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Risk for alcoholic liver cirrhosis after an initial hospital contact with alcohol problems: A nationwide prospective cohort study

Publikation: Bidrag til tidsskriftTidsskriftartikelForskningfagfællebedømt

Gro Askgaard, David A Leon, Mette S Kjaer, Thomas Deleuran, Thomas A Gerds, Janne S Tolstrup

Alcoholic liver cirrhosis is usually preceded by many years of heavy drinking, in which cessation in drinking could prevent the disease. Alcohol problems are not consistently managed in hospital patients. We followed all Danish patients with an initial hospital contact with alcohol problems (intoxication, harmful use, or dependence) during 1998-2002 for alcoholic liver cirrhosis development (n = 36,044). In this registry-based cohort, we identified predictors of the absolute risk for alcoholic liver cirrhosis. Incidence rate ratios (IRRs) were estimated as the incidence rate of alcoholic liver cirrhosis in these patients relative to the general population. Age and alcohol diagnosis were significant predictors of alcoholic liver cirrhosis risk in men and women, whereas civil status, education, and type of hospital care were not. In men, the 15-year absolute risk was 0.7% (95% confidence interval [CI], 0.4, 0.8) for 20-29 years, 5.5% (95% CI, 4.9, 6.2) for 30-39 years, 9.8% (95% CI, 9.0, 11) for 40-49 years, 8.9% (95% CI, 8.1, 9.8) for 50-59 years, 6.2% (95% CI, 5.1, 7.2) for 60-69 years, and 2.5% (95% CI, 1.7, 3.3) for 70-84 years. According to alcohol diagnosis in men, the 15-year absolute risk was 2.6% (95% CI, 2.3, 2.9) for intoxication, 7.7% (95% CI, 6.4, 7.9) for harmful use, and 8.8% (95% CI, 8.2, 9.4) for dependence. The IRR for alcoholic liver cirrhosis in the cohort relative to the general population was 11 (95% CI, 10, 12) in men and 18 (95% CI, 15, 21) in women.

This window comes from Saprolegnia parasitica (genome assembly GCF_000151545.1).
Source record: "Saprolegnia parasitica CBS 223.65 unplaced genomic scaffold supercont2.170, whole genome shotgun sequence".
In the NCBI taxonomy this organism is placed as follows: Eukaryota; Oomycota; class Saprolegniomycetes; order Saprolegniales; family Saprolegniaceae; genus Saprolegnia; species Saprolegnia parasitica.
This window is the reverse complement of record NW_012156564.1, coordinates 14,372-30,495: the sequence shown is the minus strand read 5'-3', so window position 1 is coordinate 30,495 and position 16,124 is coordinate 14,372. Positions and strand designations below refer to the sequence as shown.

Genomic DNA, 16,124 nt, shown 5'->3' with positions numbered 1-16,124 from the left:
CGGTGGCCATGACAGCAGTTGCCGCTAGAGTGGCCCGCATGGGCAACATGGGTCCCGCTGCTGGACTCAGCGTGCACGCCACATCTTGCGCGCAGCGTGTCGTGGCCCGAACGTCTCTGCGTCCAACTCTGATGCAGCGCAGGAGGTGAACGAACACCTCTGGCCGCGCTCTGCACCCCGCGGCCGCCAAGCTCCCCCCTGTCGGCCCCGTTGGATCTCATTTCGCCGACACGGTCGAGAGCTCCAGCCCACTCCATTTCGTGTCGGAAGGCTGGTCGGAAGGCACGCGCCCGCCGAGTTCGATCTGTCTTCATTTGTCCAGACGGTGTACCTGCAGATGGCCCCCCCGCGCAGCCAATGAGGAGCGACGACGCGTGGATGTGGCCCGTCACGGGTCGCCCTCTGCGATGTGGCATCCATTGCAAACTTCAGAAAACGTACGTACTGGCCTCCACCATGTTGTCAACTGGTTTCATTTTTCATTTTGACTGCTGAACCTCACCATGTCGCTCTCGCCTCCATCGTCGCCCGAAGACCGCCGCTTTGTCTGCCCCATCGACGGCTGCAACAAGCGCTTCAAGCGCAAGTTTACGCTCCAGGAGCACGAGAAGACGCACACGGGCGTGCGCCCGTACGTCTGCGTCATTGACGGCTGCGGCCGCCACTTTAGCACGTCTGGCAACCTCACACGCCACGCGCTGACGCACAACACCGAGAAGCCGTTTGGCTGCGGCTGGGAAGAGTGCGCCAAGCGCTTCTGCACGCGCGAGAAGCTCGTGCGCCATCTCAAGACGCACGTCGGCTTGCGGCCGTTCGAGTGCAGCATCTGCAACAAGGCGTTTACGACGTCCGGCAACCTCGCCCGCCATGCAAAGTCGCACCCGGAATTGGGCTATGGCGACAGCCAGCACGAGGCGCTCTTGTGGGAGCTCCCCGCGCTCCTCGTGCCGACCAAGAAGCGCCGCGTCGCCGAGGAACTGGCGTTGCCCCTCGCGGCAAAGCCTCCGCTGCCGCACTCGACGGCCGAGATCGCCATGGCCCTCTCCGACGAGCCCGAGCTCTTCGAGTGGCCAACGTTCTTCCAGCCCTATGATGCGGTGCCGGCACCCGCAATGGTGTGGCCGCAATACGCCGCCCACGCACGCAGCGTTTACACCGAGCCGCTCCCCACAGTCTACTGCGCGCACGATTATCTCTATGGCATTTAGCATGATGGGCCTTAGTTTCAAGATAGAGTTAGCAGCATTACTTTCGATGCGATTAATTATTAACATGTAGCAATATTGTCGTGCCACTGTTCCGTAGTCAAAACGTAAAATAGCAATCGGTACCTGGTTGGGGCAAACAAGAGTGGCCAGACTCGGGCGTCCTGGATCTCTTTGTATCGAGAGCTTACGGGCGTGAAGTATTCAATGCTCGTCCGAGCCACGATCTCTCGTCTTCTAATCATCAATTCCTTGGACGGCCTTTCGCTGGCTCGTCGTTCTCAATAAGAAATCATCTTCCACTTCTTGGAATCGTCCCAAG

CONCLUSION: Hospital patients with alcohol problems had a much greater risk for alcoholic liver cirrhosis compared to the general population. The risk was particularly increased for patients 40-59 years and for patients diagnosed with harmful use or dependence. (Hepatology 2017;65:929-937).

OriginalsprogEngelsk
TidsskriftHepatology
Vol/bind65
Udgave nummer3
Sider (fra-til)929-937
ISSN0270-9139
DOI
StatusUdgivet - 2017

ID: 193895251